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Transforming the tax function through tech

Transforming the tax function through tech

Transforming the tax function through tech

By now, you should be ready to begin your tax technology journey, supercharged with our framework through which to put your ideas and plans into action, and some pointers and tips on what to do and what not to do.

Now all that is left is to summarize how to do it through the following 10 pointers:

  1. The embedding of technology into your tax function is generally achieved incrementally (‘walk before you run’), and recognize that it needs to be a permanent feature of your tax strategy and plans. This cannot be a ‘set and forget’ approach.
  2. Transforming a tax function relies on technology as an integral component of any transformation strategy, but it must not be the sole component. You need people with the skills to make the technology work and to be maintained; your data and processes need to work in harmony with the technology; and your technology should serve to help you manage risk and implement your governance framework.
  3. Before investing in tax technology solutions, make sure you know ‘why’ you are trying to do it. Once you know that, spend some time investigating and considering ‘what’ you should do, ‘who’ should help you to do it, and ‘how’ you should do it. This is really about knowing the problem you are trying to solve before you embark upon any investment. Consider whether your tax technology strategy will rely predominantly on outsourcing your technology needs, or in-house development and deployment (or possibly a mix of both), because this will impact on your resourcing needs and your speed to market.
  4. The two most common forms of specific tax technology solutions are those solutions that automate compliance, and those that provide tax insights in helping you to either manage risk or achieve efficiencies. Be realistic — automating the tax compliance function is not like clicking a single button and out pops a perfectly completed tax return.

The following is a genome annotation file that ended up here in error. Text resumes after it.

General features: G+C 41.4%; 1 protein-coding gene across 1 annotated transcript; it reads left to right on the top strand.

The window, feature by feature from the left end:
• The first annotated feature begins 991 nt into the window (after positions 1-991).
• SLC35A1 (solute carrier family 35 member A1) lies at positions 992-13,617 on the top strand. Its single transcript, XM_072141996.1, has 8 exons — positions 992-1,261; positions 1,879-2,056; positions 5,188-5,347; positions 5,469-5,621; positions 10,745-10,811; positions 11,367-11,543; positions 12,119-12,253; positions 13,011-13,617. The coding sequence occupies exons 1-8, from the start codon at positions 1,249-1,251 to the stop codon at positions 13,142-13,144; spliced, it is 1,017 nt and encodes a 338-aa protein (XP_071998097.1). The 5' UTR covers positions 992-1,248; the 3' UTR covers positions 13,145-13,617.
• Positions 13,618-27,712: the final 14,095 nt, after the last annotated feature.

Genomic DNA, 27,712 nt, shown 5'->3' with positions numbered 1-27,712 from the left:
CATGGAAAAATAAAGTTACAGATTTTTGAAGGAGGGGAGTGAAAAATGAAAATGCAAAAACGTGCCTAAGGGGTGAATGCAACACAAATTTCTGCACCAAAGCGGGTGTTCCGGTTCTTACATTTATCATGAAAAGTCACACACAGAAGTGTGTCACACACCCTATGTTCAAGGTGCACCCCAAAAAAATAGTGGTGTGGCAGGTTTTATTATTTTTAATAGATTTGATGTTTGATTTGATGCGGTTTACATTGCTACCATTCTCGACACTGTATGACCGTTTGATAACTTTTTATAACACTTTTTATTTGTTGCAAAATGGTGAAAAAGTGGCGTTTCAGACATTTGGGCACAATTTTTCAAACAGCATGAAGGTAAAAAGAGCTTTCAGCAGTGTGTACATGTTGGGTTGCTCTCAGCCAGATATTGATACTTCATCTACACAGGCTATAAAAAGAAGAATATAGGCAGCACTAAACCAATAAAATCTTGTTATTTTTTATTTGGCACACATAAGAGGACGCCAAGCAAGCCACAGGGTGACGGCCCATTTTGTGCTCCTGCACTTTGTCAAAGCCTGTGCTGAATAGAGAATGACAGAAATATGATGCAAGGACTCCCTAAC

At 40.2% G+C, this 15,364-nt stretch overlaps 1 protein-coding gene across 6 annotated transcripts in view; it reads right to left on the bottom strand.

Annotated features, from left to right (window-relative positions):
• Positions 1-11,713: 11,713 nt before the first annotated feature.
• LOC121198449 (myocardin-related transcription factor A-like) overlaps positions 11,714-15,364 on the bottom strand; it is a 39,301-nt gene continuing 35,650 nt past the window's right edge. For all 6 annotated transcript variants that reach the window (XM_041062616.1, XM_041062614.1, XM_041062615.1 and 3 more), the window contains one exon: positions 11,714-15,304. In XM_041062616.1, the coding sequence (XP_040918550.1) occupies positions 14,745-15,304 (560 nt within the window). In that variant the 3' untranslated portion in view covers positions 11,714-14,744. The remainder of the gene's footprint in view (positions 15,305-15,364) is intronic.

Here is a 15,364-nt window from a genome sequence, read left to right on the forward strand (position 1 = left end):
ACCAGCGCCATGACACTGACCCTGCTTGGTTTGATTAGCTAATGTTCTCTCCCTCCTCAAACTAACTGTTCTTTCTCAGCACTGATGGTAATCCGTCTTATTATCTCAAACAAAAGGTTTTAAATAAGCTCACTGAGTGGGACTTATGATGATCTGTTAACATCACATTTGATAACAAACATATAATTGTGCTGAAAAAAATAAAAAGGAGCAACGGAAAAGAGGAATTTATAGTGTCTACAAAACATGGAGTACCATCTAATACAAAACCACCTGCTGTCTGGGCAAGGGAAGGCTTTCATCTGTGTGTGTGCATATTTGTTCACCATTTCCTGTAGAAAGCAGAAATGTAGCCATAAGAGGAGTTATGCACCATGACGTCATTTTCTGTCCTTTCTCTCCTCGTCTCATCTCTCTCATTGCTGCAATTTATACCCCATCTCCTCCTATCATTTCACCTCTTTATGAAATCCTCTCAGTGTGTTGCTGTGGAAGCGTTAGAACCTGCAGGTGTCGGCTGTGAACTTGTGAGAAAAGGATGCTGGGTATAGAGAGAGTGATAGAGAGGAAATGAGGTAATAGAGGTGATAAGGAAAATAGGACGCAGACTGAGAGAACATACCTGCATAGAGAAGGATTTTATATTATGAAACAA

5. Any investment in tax technology solutions is like building a house — you need strong foundations (these are the accessories, components or infrastructure), you need the walls and roof of the house (these are the tax compliance solutions), you need the concrete to hold the bricks of the house together (these are the process management solutions), and you also need the interior decorations of the house to better enjoy it (these are the insights related solutions).
  6. Any investment in tax technology solutions needs to be supported by a persuasive business case. This may require alignment with your broader organizational objectives in better serving the business (for example, to manage risk), through efficiency gains (in terms of headcount reduction spent on compliance), in the realization of real cash savings, or to mirror technology developments made by the tax authorities.
  7. Any investment in tax technology solutions needs to ensure that these solutions work properly in the markets in which you operate, and in the context of your ERP systems and data security policies.Also consider ways in which you can invest flexibly and in a more agile way, for example, through SaaS solutions or trial testing, or in taking advantage of updates that take account of regulatory change.
  8. When you embark upon your tax technology journey, expect to encounter unexpected problems. For many organizations, once you have the tax technology in place, the new challenge is around the integrity (i.e. the accuracy and completeness) of the data feeding into to your technology.
  9. Keep an eye out for new and emerging technologies such as intelligent automation and blockchain, and don’t be intimidated by them. If your organization usually invests at the inflection point, then this may still be a few years away before they enter the mainstream. Following them now will help to ready you for this change.
  10. Start the journey today. Apathy, fear of the unknown, poor data quality and future finance transformation are the most commonly used excuses for not starting on a journey of transformation. If change is not made, then the value of the tax function to the organization will diminish, and very commonly, you may lose the ability to control or be involved in that change.
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